Tesei Addresses Tipping Fees and Enforcement at Holly Hill

During his Friday morning radio show on WGCH 1490AM recently, First Selectman Peter Tesei received a call from a resident who said he had had been at his doctor in Stamford and followed a Greenwich-based hauler from there to the dump in Greenwich.

The caller said he happened to pull out from a parking space in Stamford the same time as a garbage truck, and followed his GPS to CVS in Chickahominy, the same route the garbage truck followed.

“As fate would have it, the GPS took both of us to Atlantic St in Stamford and to I95,” the caller said. “Lo and behold this truck went down I95, got off at exit 3 and I followed him, he went right to the town dump. He’s bringing garbage from Stamford to our dump because we have no tipping fee.”

“We’re the only town that doesn’t have a tipping fee,” said the caller who was not identified on air.

New Canaan, Stamford and Darien do have tipping fees. Westport has tipping fees only for commercial establishments, not residents.

The caller said that a few years ago a column in a Greenwich newspaper  featured complaints about garbage from other towns winding up at Holly Hill. He said since then the Town has cut open bags of garbage to check for signs they are from out of town, and to levy fines on haulers.

Tesei, who has since announced he will not run for a 7th term, said the idea of charging tipping fees is up for discussion, and is a potential revenue source that also might address any compliance issue for haulers.

“Some people have professed they feel it is another tax for them because they already pay for waste removal through their taxes,” Tesei said. “But I am open to that discussion going forward.”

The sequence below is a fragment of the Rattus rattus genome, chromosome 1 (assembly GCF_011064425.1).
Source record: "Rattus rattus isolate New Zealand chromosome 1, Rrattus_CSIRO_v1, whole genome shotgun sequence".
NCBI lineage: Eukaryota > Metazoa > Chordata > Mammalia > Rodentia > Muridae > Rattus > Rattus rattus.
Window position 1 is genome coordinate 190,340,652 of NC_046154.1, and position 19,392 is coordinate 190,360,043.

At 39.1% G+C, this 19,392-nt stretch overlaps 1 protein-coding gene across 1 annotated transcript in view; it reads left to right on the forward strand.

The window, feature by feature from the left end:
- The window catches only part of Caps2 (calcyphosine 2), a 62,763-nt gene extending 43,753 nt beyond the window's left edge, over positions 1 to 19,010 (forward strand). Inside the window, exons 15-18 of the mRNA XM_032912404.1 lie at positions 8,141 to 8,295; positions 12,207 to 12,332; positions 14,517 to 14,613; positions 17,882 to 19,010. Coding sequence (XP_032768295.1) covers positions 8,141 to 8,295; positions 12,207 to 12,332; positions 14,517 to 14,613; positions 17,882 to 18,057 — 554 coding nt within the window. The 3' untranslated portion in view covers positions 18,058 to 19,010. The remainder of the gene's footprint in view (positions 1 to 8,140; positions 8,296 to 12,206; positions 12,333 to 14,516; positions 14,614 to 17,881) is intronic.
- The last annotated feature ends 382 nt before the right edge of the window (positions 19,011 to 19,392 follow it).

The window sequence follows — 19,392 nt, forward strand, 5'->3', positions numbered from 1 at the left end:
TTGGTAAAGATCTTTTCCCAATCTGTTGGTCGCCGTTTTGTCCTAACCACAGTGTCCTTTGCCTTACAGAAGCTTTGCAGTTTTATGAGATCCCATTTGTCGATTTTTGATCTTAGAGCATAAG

GFP spoke to the hauler spotted in Stamford. He explained that while he is Greenwich-based, his trucks service customers in other towns. But in those instances, his trucks go to the transfer stations in those towns. He also said his trucks have GPS so he can track them and that there are many reasons one of his trucks would be in another town. He said if a truck breaks a hose, the driver might head to a garage in Port Chester or Stamford to get it fixed, for example.

On Monday Patrick Collins, the supervisor of Holly Resource Recovery Facility said it has been years since an out-of-Town truck dumped garbage at the transfer station.

“Any hauling company known to continuously bring in out of town material will not be fined, they will lose the privilege to be licensed to use this facility,” Collins said. “All the hauling companies know that.”

As for tipping fees, Collins said if they were implemented haulers would pass the fee on to residents.

“The hauler would be on the front end of enforcement. He would not want to pay for people who are mixing in recycling in with their trash,” Collins added. “The amount of trash overall might go down, but the cost would be passed onto tax payers who would effectively be taxed twice.”

Collins said currently 40% of all materials that come into Holly Hill go on to be recycled. Since the Town implemented single-stream in 2011, the annual garbage tonnage has been reduced from 55,000 tons to about 35,000 tons. Overall tonnage includes street sweeping, and vac haul debris from catch basins, as well as non burnable refuse that goes into landfills, as well as household trash.